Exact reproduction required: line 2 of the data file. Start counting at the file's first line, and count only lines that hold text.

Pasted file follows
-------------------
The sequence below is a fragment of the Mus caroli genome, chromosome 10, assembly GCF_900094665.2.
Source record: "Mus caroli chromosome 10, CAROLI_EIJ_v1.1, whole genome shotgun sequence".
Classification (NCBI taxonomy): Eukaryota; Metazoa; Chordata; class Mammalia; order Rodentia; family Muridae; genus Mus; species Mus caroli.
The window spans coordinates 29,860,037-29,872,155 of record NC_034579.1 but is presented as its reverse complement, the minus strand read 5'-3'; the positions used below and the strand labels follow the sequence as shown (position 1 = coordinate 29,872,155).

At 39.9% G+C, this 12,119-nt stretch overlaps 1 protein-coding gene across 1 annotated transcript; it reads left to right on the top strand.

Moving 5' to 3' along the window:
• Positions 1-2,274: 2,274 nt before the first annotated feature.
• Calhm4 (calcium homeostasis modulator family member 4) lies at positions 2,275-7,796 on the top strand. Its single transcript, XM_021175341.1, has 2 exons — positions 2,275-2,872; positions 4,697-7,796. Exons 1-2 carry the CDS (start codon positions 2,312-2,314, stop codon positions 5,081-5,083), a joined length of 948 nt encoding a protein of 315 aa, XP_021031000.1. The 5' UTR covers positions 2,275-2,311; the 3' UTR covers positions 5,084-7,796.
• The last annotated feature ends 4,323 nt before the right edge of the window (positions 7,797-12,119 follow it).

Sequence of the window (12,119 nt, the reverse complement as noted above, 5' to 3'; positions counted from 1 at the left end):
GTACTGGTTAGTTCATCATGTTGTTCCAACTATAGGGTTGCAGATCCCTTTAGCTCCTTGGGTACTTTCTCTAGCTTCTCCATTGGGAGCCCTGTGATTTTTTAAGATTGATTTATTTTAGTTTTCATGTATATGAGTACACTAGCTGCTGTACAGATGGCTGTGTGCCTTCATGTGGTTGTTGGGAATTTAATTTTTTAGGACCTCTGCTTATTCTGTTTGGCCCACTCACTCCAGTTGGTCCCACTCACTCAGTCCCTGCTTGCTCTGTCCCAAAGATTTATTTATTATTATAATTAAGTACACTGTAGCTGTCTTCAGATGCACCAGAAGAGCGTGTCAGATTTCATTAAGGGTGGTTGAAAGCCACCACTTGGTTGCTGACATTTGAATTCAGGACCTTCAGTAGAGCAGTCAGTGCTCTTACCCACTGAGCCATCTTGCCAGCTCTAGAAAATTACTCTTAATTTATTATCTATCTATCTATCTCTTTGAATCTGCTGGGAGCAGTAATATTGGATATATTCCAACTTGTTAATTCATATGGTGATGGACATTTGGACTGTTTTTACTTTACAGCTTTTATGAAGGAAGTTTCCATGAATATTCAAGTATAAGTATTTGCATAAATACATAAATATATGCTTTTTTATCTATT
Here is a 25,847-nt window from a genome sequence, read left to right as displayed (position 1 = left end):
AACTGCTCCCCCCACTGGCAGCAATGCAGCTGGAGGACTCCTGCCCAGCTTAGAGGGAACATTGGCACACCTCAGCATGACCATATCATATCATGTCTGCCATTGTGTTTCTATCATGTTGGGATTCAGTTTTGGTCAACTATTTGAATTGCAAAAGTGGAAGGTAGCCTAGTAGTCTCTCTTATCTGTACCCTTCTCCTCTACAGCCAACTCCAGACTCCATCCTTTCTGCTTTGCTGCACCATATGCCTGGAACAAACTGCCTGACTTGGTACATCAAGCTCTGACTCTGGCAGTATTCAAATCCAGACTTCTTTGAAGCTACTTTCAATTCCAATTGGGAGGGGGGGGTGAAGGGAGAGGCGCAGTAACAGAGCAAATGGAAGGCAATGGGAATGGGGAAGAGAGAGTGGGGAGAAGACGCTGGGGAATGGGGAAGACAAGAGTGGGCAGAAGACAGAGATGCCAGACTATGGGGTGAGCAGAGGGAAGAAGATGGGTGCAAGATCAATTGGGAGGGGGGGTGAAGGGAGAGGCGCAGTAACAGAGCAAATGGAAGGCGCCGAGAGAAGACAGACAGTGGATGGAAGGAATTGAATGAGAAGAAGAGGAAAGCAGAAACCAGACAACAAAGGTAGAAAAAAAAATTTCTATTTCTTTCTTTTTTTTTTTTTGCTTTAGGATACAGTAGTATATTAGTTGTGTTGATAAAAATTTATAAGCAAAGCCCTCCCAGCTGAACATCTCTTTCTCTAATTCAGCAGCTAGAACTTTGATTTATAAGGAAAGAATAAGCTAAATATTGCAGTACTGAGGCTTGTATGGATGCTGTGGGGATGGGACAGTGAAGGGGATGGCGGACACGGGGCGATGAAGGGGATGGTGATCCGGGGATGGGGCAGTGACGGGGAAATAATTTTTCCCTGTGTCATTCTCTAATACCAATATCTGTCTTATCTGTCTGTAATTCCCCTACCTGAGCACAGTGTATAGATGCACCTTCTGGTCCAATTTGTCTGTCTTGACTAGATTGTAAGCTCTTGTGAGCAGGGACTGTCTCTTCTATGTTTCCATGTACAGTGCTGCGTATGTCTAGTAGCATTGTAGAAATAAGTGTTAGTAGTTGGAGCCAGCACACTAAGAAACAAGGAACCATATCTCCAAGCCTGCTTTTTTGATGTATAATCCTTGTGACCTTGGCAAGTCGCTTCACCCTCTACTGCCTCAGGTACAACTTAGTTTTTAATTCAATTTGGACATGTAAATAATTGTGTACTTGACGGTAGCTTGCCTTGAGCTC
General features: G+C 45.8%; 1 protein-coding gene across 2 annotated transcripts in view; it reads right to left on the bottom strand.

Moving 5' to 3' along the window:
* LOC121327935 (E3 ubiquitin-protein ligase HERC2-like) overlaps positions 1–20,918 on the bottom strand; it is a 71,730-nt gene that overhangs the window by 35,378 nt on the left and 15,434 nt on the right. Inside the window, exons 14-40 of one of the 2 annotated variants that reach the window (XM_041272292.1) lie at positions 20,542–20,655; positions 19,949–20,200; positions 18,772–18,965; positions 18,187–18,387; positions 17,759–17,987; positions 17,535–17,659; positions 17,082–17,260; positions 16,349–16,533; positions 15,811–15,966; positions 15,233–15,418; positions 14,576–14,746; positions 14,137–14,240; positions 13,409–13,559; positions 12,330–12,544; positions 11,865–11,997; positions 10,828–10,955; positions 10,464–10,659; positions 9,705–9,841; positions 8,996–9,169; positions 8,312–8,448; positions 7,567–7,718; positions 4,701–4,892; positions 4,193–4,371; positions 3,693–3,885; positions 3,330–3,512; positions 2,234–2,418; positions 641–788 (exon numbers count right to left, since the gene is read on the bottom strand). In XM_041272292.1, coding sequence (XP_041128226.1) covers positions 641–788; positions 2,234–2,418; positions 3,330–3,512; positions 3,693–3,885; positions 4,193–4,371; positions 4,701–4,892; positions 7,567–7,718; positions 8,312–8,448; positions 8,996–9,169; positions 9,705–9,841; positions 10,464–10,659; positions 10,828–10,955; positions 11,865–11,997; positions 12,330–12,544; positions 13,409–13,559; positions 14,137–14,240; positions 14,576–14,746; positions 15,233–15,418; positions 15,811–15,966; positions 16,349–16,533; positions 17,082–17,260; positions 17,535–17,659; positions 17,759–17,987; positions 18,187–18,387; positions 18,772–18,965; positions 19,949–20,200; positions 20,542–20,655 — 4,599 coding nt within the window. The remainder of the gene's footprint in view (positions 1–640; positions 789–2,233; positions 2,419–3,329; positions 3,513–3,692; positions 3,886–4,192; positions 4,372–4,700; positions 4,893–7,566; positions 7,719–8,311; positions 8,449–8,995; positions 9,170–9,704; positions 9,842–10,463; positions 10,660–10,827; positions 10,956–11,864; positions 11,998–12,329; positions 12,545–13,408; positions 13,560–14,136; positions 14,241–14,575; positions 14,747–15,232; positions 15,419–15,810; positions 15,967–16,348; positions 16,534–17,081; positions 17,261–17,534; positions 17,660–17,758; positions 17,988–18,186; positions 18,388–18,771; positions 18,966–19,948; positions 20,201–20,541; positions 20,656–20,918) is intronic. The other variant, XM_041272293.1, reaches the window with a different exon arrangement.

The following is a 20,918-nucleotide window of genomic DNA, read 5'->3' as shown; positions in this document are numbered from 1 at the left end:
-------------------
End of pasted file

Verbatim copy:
Source record: "Mus caroli chromosome 10, CAROLI_EIJ_v1.1, whole genome shotgun sequence".